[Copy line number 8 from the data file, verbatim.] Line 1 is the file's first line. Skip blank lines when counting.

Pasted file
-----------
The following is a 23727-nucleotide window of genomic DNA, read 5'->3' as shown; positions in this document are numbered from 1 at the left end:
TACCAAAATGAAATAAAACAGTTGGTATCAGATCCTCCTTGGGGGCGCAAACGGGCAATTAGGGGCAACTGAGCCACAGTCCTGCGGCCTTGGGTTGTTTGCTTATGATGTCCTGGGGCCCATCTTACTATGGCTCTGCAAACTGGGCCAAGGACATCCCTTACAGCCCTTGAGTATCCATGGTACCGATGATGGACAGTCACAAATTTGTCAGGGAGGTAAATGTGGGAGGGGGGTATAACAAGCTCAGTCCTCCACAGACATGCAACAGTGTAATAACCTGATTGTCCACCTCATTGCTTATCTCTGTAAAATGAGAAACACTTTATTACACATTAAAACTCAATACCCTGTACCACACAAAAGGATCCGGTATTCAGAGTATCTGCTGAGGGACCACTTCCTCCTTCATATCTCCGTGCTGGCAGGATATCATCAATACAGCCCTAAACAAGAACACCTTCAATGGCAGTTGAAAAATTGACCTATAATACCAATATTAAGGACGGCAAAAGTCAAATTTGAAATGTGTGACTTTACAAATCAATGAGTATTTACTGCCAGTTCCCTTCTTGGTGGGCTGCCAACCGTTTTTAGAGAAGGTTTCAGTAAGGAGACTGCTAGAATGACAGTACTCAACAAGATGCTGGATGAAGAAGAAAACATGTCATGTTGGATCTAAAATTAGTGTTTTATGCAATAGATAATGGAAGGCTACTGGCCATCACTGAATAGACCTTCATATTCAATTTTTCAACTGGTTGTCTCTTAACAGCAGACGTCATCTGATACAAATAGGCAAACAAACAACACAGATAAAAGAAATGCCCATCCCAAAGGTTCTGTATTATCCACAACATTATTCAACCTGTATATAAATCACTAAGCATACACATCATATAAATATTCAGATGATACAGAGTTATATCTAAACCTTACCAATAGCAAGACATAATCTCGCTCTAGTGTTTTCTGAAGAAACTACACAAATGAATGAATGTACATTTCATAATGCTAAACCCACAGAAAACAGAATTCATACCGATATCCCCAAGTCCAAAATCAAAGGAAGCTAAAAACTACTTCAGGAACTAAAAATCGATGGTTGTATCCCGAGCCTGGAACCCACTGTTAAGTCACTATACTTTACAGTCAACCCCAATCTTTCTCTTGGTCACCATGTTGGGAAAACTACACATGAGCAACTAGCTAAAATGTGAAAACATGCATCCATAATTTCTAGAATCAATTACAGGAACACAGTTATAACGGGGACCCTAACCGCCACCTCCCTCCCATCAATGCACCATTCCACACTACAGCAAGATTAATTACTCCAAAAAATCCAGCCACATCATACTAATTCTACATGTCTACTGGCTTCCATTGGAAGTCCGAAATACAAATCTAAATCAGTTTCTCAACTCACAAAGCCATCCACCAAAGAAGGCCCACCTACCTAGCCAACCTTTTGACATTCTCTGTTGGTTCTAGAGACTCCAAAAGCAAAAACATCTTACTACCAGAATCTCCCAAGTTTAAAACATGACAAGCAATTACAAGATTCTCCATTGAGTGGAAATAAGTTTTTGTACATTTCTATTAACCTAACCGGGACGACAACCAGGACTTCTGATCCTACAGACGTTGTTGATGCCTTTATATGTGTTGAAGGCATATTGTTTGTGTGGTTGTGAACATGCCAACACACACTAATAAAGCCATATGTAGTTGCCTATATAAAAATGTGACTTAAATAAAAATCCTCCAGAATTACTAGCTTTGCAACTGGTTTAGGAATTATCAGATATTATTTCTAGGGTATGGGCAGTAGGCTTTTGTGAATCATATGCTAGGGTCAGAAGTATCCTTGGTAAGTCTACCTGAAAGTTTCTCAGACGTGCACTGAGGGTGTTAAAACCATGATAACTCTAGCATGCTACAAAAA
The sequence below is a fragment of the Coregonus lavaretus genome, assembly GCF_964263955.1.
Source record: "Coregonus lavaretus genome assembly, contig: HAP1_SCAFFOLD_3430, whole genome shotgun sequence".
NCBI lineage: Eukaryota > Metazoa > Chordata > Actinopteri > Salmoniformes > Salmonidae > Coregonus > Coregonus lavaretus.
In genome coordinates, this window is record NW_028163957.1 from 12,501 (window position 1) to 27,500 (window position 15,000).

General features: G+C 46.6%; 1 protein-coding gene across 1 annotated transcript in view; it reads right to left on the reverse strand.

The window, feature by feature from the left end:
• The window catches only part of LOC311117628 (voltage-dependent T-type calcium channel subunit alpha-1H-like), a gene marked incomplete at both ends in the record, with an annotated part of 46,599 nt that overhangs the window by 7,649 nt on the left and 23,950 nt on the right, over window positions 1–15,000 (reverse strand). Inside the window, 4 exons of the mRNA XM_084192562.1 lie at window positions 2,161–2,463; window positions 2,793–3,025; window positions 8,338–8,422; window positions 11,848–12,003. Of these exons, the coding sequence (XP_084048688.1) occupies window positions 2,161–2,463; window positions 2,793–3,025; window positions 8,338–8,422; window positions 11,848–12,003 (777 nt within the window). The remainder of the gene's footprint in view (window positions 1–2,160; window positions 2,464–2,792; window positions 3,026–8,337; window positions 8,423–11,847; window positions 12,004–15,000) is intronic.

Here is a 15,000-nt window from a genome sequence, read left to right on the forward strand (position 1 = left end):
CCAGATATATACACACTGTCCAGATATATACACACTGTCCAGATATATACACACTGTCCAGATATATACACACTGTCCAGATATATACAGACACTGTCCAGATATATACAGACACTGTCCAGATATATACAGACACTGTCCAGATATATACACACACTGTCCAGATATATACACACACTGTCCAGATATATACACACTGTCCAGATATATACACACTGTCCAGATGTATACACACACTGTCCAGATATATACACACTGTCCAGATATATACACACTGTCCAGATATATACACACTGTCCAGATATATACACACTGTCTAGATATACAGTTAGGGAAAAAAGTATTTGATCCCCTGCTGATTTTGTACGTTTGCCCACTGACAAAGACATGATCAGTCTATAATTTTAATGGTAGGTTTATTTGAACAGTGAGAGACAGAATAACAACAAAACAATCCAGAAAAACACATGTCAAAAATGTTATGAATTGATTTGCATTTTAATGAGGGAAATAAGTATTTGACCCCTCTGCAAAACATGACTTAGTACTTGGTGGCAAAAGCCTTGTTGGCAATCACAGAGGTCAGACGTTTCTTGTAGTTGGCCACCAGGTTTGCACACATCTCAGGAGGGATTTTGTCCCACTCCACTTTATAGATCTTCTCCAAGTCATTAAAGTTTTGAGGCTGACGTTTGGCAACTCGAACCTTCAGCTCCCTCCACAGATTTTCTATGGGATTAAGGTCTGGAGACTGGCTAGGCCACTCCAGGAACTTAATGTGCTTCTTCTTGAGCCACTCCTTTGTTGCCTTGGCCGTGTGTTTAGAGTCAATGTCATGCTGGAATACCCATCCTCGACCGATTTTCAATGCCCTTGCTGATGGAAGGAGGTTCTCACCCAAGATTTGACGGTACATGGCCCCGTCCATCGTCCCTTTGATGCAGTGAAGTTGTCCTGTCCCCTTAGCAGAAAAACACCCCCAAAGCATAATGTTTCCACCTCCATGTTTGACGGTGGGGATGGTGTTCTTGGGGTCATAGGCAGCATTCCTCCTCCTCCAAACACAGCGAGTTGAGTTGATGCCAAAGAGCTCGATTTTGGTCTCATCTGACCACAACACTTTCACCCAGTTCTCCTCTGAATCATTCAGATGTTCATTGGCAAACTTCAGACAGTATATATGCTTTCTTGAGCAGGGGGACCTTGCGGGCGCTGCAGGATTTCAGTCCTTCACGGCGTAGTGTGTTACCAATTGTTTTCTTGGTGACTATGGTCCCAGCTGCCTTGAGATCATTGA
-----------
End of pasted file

The window, feature by feature from the left end: